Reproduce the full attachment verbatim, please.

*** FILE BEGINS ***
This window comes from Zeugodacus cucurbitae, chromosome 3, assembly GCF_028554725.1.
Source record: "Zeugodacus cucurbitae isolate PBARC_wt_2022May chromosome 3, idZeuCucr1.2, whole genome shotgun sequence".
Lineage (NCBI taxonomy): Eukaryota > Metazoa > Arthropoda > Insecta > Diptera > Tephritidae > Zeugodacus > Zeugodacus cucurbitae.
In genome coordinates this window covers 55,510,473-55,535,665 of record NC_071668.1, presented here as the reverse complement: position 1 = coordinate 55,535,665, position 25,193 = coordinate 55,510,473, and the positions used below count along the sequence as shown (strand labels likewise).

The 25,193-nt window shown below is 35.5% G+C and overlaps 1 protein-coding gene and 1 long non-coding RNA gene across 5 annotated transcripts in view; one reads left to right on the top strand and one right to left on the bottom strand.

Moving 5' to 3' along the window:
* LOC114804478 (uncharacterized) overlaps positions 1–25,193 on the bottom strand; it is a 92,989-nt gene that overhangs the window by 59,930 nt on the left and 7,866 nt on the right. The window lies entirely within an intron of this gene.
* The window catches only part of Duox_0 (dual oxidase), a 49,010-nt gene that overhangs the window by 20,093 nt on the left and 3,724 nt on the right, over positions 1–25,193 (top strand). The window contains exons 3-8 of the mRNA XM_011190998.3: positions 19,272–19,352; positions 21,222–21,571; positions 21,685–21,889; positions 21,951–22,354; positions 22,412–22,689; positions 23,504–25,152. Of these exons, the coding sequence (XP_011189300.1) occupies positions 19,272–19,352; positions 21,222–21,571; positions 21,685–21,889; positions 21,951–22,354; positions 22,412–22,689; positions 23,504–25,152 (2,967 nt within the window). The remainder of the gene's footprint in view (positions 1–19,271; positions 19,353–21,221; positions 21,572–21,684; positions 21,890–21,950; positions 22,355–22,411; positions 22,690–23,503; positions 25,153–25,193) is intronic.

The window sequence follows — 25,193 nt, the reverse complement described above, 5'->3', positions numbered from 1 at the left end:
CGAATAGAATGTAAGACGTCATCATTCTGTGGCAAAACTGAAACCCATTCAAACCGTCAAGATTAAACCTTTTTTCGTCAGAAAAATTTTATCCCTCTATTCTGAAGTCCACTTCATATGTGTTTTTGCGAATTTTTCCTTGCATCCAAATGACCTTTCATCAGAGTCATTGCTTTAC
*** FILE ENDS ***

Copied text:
This window comes from Zeugodacus cucurbitae, chromosome 3, assembly GCF_028554725.1.
Source record: "Zeugodacus cucurbitae isolate PBARC_wt_2022May chromosome 3, idZeuCucr1.2, whole genome shotgun sequence".
Lineage (NCBI taxonomy): Eukaryota > Metazoa > Arthropoda > Insecta > Diptera > Tephritidae > Zeugodacus > Zeugodacus cucurbitae.
In genome coordinates this window covers 55,510,473-55,535,665 of record NC_071668.1, presented here as the reverse complement: position 1 = coordinate 55,535,665, position 25,193 = coordinate 55,510,473, and the positions used below count along the sequence as shown (strand labels likewise).

The 25,193-nt window shown below is 35.5% G+C and overlaps 1 protein-coding gene and 1 long non-coding RNA gene across 5 annotated transcripts in view; one reads left to right on the top strand and one right to left on the bottom strand.

Moving 5' to 3' along the window:
* LOC114804478 (uncharacterized) overlaps positions 1–25,193 on the bottom strand; it is a 92,989-nt gene that overhangs the window by 59,930 nt on the left and 7,866 nt on the right. The window lies entirely within an intron of this gene.
* The window catches only part of Duox_0 (dual oxidase), a 49,010-nt gene that overhangs the window by 20,093 nt on the left and 3,724 nt on the right, over positions 1–25,193 (top strand). The window contains exons 3-8 of the mRNA XM_011190998.3: positions 19,272–19,352; positions 21,222–21,571; positions 21,685–21,889; positions 21,951–22,354; positions 22,412–22,689; positions 23,504–25,152. Of these exons, the coding sequence (XP_011189300.1) occupies positions 19,272–19,352; positions 21,222–21,571; positions 21,685–21,889; positions 21,951–22,354; positions 22,412–22,689; positions 23,504–25,152 (2,967 nt within the window). The remainder of the gene's footprint in view (positions 1–19,271; positions 19,353–21,221; positions 21,572–21,684; positions 21,890–21,950; positions 22,355–22,411; positions 22,690–23,503; positions 25,153–25,193) is intronic.

The window sequence follows — 25,193 nt, the reverse complement described above, 5'->3', positions numbered from 1 at the left end:
CGAATAGAATGTAAGACGTCATCATTCTGTGGCAAAACTGAAACCCATTCAAACCGTCAAGATTAAACCTTTTTTCGTCAGAAAAATTTTATCCCTCTATTCTGAAGTCCACTTCATATGTGTTTTTGCGAATTTTTCCTTGCATCCAAATGACCTTTCATCAGAGTCATTGCTTTAC